Stockability: A Major Factor in Productivity Differences between Pinus Taeda Plantations in Hawaii and the Southeastern United States
Abstract:Basal area and volume production in loblolly pine spacing trials in Hawaii were nearly double the average production in research plantings in the Southeastern United States. The higher productivity in Hawaii was associated, to some extent, with site index and more rapid growth of individual trees. Competition-related mortality, however, was considerably lower in Hawaii, despite the fact that trees were larger. Consequently, limiting density and mortality threshold boundary lines were much higher. Such differences in stockability (or maximum mean tree size-stand density relationships) accounted for most of the differences in productivity. Forest managers and scientists should pay more attention to possible differences in stockability in the quest for productivity improvement. For. Sci. 35(3):708-719.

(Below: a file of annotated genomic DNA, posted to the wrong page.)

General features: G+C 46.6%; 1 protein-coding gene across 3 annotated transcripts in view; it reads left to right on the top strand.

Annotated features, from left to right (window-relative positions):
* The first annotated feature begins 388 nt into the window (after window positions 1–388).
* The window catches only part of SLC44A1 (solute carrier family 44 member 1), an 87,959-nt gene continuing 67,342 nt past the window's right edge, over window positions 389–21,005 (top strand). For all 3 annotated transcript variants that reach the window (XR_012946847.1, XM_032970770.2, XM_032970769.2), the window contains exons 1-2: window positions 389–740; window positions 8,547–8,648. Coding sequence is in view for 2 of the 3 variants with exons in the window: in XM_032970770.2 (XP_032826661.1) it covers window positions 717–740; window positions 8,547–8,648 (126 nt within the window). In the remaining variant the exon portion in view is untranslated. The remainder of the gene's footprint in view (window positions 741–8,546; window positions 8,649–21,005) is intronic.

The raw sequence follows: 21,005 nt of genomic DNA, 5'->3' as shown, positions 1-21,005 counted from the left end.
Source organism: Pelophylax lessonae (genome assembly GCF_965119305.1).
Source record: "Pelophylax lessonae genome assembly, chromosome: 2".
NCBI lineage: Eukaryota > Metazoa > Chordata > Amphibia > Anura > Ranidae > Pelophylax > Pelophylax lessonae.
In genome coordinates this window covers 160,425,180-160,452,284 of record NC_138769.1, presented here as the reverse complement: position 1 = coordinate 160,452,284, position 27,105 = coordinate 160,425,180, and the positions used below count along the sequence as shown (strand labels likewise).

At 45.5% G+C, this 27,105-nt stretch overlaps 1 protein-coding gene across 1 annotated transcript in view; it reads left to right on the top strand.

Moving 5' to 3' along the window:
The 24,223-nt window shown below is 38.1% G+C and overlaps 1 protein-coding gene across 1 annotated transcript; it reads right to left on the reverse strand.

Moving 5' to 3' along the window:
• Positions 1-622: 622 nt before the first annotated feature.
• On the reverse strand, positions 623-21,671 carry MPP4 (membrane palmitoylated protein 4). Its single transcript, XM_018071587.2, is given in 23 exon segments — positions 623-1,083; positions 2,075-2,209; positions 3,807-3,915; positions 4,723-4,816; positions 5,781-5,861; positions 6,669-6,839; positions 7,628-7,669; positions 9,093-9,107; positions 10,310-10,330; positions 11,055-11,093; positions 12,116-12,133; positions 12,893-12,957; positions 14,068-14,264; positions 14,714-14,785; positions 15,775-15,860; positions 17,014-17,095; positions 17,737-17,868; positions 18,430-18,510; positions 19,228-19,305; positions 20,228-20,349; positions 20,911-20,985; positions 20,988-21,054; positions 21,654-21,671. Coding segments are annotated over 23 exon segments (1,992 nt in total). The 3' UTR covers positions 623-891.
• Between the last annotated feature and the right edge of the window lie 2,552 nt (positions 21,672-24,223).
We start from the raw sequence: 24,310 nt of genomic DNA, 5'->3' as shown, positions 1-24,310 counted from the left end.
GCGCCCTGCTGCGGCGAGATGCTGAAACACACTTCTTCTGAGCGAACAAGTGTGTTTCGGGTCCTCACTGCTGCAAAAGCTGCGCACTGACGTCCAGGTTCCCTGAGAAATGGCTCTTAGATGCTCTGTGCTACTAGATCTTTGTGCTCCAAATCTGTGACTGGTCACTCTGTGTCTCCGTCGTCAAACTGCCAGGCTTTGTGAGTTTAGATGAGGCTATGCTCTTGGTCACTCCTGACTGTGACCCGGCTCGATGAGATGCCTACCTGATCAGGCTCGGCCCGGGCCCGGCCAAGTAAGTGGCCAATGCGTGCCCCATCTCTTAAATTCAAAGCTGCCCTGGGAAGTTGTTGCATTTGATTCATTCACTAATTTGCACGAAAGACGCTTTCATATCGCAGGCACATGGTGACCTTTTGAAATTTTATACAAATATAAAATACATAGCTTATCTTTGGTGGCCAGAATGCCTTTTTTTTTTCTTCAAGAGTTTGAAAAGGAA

Document Type: Journal Article
Affiliations: Principal Silviculturists, USDA Forest Service. Pacific Southwest Forest and Range Experiment Station, Institute of Pacific Islands Forestry, Honolulu, HI
Publication date: 1989-09-01
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- Forest Science is a peer-reviewed journal publishing fundamental and applied research that explores all aspects of natural and social sciences as they apply to the function and management of the forested ecosystems of the world. Topics include silviculture, forest management, biometrics, economics, entomology & pathology, fire & fuels management, forest ecology, genetics & tree improvement, geospatial technologies, harvesting & utilization, landscape ecology, operations research, forest policy, physiology, recreation, social sciences, soils & hydrology, and wildlife management.
Forest Science is published bimonthly in February, April, June, August, October, and December.
2015 Impact Factor: 1.702
Ranking: 16 of 66 in forestry
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